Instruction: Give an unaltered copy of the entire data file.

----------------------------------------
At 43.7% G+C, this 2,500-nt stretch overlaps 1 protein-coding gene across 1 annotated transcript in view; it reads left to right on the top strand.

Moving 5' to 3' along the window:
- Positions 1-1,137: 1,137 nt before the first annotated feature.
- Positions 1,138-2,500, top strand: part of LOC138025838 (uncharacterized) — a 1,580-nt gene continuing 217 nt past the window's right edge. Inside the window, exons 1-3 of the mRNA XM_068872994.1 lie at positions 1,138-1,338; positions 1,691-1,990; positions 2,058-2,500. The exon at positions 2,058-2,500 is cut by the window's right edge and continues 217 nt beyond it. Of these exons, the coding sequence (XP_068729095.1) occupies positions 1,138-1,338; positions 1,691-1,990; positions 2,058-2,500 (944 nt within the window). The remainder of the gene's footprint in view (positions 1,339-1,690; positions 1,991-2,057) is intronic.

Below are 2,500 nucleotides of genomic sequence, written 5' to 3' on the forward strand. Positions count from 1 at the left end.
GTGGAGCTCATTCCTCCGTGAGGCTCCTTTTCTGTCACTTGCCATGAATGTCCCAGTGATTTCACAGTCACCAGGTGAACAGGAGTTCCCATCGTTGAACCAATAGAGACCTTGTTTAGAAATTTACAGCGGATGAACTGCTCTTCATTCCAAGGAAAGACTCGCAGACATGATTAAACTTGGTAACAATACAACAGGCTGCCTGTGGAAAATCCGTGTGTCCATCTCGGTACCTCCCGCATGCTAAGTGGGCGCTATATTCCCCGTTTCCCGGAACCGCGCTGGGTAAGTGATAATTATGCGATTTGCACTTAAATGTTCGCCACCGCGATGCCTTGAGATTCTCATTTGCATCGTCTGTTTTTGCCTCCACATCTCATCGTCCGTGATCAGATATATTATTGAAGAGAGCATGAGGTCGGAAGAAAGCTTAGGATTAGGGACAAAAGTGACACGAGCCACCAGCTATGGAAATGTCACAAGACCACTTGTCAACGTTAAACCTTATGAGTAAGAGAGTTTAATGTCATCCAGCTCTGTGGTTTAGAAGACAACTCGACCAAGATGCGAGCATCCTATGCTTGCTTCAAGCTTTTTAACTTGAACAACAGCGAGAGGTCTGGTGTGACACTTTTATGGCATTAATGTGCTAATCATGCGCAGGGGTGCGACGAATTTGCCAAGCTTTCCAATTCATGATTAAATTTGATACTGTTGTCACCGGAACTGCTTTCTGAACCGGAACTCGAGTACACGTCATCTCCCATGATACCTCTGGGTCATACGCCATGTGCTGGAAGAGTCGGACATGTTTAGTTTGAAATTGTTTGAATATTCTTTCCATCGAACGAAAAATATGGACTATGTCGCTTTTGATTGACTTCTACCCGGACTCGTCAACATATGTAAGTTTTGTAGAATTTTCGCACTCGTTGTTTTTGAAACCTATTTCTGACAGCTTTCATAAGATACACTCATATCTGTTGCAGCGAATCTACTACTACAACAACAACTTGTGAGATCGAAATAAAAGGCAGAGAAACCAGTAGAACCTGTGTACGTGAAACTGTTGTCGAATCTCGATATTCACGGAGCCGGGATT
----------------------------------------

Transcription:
At 43.7% G+C, this 2,500-nt stretch overlaps 1 protein-coding gene across 1 annotated transcript in view; it reads left to right on the top strand.

Moving 5' to 3' along the window:
- Positions 1-1,137: 1,137 nt before the first annotated feature.
- Positions 1,138-2,500, top strand: part of LOC138025838 (uncharacterized) — a 1,580-nt gene continuing 217 nt past the window's right edge. Inside the window, exons 1-3 of the mRNA XM_068872994.1 lie at positions 1,138-1,338; positions 1,691-1,990; positions 2,058-2,500. The exon at positions 2,058-2,500 is cut by the window's right edge and continues 217 nt beyond it. Of these exons, the coding sequence (XP_068729095.1) occupies positions 1,138-1,338; positions 1,691-1,990; positions 2,058-2,500 (944 nt within the window). The remainder of the gene's footprint in view (positions 1,339-1,690; positions 1,991-2,057) is intronic.

Below are 2,500 nucleotides of genomic sequence, written 5' to 3' on the forward strand. Positions count from 1 at the left end.
GTGGAGCTCATTCCTCCGTGAGGCTCCTTTTCTGTCACTTGCCATGAATGTCCCAGTGATTTCACAGTCACCAGGTGAACAGGAGTTCCCATCGTTGAACCAATAGAGACCTTGTTTAGAAATTTACAGCGGATGAACTGCTCTTCATTCCAAGGAAAGACTCGCAGACATGATTAAACTTGGTAACAATACAACAGGCTGCCTGTGGAAAATCCGTGTGTCCATCTCGGTACCTCCCGCATGCTAAGTGGGCGCTATATTCCCCGTTTCCCGGAACCGCGCTGGGTAAGTGATAATTATGCGATTTGCACTTAAATGTTCGCCACCGCGATGCCTTGAGATTCTCATTTGCATCGTCTGTTTTTGCCTCCACATCTCATCGTCCGTGATCAGATATATTATTGAAGAGAGCATGAGGTCGGAAGAAAGCTTAGGATTAGGGACAAAAGTGACACGAGCCACCAGCTATGGAAATGTCACAAGACCACTTGTCAACGTTAAACCTTATGAGTAAGAGAGTTTAATGTCATCCAGCTCTGTGGTTTAGAAGACAACTCGACCAAGATGCGAGCATCCTATGCTTGCTTCAAGCTTTTTAACTTGAACAACAGCGAGAGGTCTGGTGTGACACTTTTATGGCATTAATGTGCTAATCATGCGCAGGGGTGCGACGAATTTGCCAAGCTTTCCAATTCATGATTAAATTTGATACTGTTGTCACCGGAACTGCTTTCTGAACCGGAACTCGAGTACACGTCATCTCCCATGATACCTCTGGGTCATACGCCATGTGCTGGAAGAGTCGGACATGTTTAGTTTGAAATTGTTTGAATATTCTTTCCATCGAACGAAAAATATGGACTATGTCGCTTTTGATTGACTTCTACCCGGACTCGTCAACATATGTAAGTTTTGTAGAATTTTCGCACTCGTTGTTTTTGAAACCTATTTCTGACAGCTTTCATAAGATACACTCATATCTGTTGCAGCGAATCTACTACTACAACAACAACTTGTGAGATCGAAATAAAAGGCAGAGAAACCAGTAGAACCTGTGTACGTGAAACTGTTGTCGAATCTCGATATTCACGGAGCCGGGATT